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The Two Democratic Parties
Gather ’round, progressive friends, sit down here with the Vast Right-Wing Conspiracy, and let us speak the truth to one another, for at least a moment: Take a look, if you will, into President Biden’s eyes — those flat, terrified, watery, senescent eyes that could very well have been plucked from the skull of Robert Byrd or Strom Thurmond, those dull cow eyes that have been misapprehending the comings and goings of life on this earth since the Andrews Sisters were topping the charts with “Pennsylvania Polka,” those filmy orbs going blank as they fix absently upon the backend of everything from the first-class compartment on Amtrak — and tell me: Are you looking into the eyes of a man who gives even one half of a rat’s furry patootie about your pronouns?
No. Whatever he pretends, no.
There are two Democratic parties, and Joe Biden belongs to the older one: the Pillage Party. Thank God for small favors.
The Pillage Party goes all the way back to Andrew Jackson, and its platform has always been precisely the same: transfer as much money as possible to constituents from non-constituents. Old Hickory and Lyndon Johnson would tell you that was all about helping out the poor folks down on the farm and in the forgotten corners of America, but you and I know that is pure bullsh**. Democrats are perfectly happy to run with something you might think of as a more naturally Republican position if it puts money in the pockets of their partisans: Removing the cap on state and local tax deductions is a Democratic issue, not a Republican one, even though it means tax cuts for the rich, and especially for rich people with expensive houses in expensive neighborhoods. Silicon Valley and Wall Street may vote for Democrats for largely cultural reasons, but Elizabeth Warren’s nice progressive neighbors up in Cambridge are feeling the pinch of paying for all that progressivism out of their own progressive pockets. College-loan forgiveness is not exactly No. 1 on the agenda of desperately poor Americans in Democrat-run cities such as St. Louis or Cleveland, where the put-upon proletariat is worried about keeping the heat on this winter, not paying off the tab at Oberlin. Social Security, that epitome of the New Deal, transfers wealth from African Americans and Latinos to whites and, especially, from unmarried African Americans and Latinos to married whites — because Ward and June always get theirs.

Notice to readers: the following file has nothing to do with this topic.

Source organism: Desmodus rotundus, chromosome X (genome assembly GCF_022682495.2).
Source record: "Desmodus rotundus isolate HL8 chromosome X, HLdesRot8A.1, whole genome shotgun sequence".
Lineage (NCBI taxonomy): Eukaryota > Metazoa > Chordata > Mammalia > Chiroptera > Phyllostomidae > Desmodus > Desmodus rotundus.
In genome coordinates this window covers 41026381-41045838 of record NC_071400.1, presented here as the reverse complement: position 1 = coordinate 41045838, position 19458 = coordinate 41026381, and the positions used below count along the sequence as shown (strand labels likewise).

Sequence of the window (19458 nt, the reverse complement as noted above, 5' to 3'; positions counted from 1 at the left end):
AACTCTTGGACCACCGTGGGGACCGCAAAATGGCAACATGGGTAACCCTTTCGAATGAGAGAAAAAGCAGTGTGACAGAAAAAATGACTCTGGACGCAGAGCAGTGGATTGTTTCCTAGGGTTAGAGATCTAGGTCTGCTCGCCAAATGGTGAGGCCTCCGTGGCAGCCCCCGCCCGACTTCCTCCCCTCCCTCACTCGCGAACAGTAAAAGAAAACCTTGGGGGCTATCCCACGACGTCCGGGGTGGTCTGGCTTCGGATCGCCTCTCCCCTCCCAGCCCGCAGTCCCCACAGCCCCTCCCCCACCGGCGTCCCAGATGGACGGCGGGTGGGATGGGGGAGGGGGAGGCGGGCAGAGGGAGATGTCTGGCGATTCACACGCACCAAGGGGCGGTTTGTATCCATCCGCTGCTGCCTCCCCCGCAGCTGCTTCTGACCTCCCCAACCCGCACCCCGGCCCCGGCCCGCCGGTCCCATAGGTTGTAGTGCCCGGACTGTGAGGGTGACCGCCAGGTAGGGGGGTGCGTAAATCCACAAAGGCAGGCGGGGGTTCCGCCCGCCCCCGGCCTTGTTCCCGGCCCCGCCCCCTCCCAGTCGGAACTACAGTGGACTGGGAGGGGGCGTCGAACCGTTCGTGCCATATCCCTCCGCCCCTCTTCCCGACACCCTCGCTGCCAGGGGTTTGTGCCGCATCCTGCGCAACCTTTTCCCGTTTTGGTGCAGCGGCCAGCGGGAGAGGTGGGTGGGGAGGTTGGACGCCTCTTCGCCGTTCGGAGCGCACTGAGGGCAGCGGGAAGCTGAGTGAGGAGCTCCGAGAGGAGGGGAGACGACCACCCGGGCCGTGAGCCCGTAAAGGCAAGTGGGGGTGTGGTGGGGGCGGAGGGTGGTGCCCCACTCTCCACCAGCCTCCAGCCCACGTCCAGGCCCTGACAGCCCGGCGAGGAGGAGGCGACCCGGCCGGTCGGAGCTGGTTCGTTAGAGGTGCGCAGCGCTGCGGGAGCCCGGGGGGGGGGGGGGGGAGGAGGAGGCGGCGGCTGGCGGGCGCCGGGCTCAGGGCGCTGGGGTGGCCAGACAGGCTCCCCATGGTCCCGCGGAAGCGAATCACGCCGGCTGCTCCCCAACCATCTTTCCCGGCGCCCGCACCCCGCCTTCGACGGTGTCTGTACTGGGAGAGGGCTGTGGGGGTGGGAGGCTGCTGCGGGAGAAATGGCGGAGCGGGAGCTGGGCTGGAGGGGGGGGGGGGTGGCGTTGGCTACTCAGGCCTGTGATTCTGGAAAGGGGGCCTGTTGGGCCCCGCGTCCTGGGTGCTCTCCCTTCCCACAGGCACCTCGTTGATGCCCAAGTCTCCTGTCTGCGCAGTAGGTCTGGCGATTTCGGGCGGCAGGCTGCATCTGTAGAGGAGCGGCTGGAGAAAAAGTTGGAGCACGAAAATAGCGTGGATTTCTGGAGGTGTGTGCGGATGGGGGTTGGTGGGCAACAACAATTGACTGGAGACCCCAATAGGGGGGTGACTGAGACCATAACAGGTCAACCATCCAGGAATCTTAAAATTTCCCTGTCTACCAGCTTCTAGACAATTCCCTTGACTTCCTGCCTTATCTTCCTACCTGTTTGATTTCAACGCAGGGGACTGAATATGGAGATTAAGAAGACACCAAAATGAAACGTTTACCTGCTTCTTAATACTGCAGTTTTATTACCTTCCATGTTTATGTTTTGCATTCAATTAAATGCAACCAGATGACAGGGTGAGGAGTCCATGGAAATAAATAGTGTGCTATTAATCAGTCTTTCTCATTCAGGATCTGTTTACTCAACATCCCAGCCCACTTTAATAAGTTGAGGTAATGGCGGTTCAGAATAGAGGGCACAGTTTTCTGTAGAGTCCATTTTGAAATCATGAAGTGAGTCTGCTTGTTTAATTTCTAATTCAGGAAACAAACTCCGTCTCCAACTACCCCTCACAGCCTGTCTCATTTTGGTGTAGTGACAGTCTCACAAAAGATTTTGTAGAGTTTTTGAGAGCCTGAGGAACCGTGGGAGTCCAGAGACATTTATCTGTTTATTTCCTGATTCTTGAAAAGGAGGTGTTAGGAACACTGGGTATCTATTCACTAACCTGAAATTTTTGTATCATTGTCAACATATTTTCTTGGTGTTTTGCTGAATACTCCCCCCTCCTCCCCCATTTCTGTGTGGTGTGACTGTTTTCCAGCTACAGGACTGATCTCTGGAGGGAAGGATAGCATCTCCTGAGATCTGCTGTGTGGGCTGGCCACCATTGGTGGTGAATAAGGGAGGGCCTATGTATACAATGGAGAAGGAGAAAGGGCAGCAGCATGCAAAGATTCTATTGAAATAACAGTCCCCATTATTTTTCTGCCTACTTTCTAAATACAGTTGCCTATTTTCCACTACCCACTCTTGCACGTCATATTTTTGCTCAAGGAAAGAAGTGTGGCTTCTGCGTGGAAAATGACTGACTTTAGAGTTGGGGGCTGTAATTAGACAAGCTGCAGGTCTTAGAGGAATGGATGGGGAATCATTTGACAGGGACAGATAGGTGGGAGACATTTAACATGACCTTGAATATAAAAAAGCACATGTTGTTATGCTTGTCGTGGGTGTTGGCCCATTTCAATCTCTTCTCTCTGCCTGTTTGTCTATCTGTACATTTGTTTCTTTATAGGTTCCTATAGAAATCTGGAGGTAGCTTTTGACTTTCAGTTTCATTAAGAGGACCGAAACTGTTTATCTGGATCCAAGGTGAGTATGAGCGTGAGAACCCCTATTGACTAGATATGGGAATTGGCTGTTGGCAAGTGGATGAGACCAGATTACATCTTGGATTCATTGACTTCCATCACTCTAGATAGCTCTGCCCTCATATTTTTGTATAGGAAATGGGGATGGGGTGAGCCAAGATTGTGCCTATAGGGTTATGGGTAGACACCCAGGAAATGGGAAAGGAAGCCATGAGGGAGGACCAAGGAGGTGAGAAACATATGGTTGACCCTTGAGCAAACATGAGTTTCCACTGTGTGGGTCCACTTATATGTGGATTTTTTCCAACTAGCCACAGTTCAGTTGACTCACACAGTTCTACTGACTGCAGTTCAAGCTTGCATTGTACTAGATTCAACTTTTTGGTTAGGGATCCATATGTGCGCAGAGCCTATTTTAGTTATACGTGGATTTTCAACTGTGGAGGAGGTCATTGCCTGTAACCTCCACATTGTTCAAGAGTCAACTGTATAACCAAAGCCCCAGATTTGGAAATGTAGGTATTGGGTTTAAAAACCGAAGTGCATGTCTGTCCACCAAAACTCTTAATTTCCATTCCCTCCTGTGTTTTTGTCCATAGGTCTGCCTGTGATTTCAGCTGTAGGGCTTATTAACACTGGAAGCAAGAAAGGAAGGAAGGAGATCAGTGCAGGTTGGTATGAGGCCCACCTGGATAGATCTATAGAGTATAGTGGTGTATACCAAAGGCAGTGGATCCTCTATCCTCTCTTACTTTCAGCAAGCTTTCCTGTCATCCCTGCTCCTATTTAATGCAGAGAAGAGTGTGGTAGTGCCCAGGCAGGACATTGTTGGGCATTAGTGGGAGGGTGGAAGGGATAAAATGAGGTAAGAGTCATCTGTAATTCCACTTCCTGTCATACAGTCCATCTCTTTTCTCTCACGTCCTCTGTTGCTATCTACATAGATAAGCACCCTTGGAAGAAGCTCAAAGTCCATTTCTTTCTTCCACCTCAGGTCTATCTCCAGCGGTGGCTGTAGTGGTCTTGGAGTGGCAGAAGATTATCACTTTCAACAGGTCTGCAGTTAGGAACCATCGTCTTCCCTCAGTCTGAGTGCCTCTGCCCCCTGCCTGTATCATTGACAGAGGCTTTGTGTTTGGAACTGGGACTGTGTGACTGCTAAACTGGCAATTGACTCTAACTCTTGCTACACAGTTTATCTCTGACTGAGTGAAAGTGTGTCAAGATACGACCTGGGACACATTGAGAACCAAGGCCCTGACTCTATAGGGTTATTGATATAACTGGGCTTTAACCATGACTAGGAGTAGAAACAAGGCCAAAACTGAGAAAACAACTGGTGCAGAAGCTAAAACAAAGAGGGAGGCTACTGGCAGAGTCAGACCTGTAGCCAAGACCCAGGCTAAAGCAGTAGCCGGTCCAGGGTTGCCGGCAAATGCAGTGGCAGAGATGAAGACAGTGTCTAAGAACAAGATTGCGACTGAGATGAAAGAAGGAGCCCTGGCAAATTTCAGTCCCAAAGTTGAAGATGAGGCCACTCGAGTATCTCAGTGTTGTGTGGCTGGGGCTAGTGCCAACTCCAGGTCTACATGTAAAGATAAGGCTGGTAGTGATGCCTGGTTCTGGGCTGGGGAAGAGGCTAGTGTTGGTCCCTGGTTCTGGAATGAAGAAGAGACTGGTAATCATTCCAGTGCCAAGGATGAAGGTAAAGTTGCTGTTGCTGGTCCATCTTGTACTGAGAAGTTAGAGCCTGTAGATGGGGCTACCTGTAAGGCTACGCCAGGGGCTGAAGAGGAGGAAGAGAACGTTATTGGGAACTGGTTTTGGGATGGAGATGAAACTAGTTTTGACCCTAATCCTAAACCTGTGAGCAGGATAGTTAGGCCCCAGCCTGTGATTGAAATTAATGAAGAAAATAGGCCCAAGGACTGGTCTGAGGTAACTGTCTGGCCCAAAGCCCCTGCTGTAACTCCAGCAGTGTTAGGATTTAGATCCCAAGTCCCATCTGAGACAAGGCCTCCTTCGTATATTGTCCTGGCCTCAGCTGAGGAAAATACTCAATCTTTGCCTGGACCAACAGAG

Franklin Roosevelt very cannily ensured that his New Deal was heavy on middle-class and upper-middle-class benefits, funded through payroll taxes that would remove the stigma of the “relief attitude,” as he told Luther Gulick of the American Society for Public Administration. “With those taxes in there, no damn politician can ever scrap my Social Security program,” Roosevelt said. “Those taxes aren’t a matter of economics, they’re straight politics.”
Understanding the character of the Pillage Party makes some aspects of our contemporary politics more comprehensible.
On the matter of the social-spending bill, the Biden administration and its congressional allies have followed a very old negotiating strategy: Demand the redonkulous and accept the merely ridiculous as a compromise, trimming a trillion or so off the top. But they will fight for those dollars and that spending, just as Barack Obama was willing to throw away much of the rest of his presidency in order to sign new health-care benefits into law. We should expect like-minded Democrats to be relatively energetic in the pursuit of middle-class benefits such as child-care subsidies and “free” college educations.
At the same time, the Biden administration has chosen to punt on certain progressive priorities, such as the court-packing scheme that has fueled so many left-wing daydreams. Left-wingers in Congress introduced a bill to expand the Supreme Court from nine to 13 members in order to provide the administration an opportunity to pack the court with politically reliable progressives, but the Biden administration handed the question over to one of those goofy presidential commissions, which will produce recommendations that will be hotly debated and fought over — two conservatives recently resigned from the commission in protest — but which will produce, in all likelihood, squat in terms of actual change. An administration that wanted to overturn the constitutional order in the pursuit of abortion or gun-control goals would not have handed this off to a blue-ribbon committee. We should not misread what that means: It isn’t that the Biden administration gives a fig about the constitutional order; it’s just that it doesn’t care nearly as much about the so-called social issues or gun control as it does about moving money from Smith (R) to Jones (D), and chose not to invest very much political capital in the proposal.